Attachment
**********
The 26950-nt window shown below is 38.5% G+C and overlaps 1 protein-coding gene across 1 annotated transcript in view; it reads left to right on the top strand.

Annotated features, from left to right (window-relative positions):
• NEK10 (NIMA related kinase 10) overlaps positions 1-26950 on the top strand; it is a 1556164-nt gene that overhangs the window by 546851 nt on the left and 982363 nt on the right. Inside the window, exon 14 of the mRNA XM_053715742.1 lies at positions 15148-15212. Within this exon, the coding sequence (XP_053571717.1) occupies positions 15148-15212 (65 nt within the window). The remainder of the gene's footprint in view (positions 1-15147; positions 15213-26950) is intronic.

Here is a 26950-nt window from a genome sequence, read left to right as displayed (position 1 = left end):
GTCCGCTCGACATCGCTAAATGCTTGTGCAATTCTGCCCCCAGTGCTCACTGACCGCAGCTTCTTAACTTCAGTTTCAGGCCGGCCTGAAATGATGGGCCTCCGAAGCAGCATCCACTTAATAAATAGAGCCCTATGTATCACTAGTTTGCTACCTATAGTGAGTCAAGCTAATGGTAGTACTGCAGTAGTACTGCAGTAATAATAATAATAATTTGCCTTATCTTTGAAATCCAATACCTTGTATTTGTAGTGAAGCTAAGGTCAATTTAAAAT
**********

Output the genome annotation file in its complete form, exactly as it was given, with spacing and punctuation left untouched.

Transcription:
The 26950-nt window shown below is 38.5% G+C and overlaps 1 protein-coding gene across 1 annotated transcript in view; it reads left to right on the top strand.

Annotated features, from left to right (window-relative positions):
• NEK10 (NIMA related kinase 10) overlaps positions 1-26950 on the top strand; it is a 1556164-nt gene that overhangs the window by 546851 nt on the left and 982363 nt on the right. Inside the window, exon 14 of the mRNA XM_053715742.1 lies at positions 15148-15212. Within this exon, the coding sequence (XP_053571717.1) occupies positions 15148-15212 (65 nt within the window). The remainder of the gene's footprint in view (positions 1-15147; positions 15213-26950) is intronic.

Here is a 26950-nt window from a genome sequence, read left to right as displayed (position 1 = left end):
GTCCGCTCGACATCGCTAAATGCTTGTGCAATTCTGCCCCCAGTGCTCACTGACCGCAGCTTCTTAACTTCAGTTTCAGGCCGGCCTGAAATGATGGGCCTCCGAAGCAGCATCCACTTAATAAATAGAGCCCTATGTATCACTAGTTTGCTACCTATAGTGAGTCAAGCTAATGGTAGTACTGCAGTAGTACTGCAGTAATAATAATAATAATTTGCCTTATCTTTGAAATCCAATACCTTGTATTTGTAGTGAAGCTAAGGTCAATTTAAAAT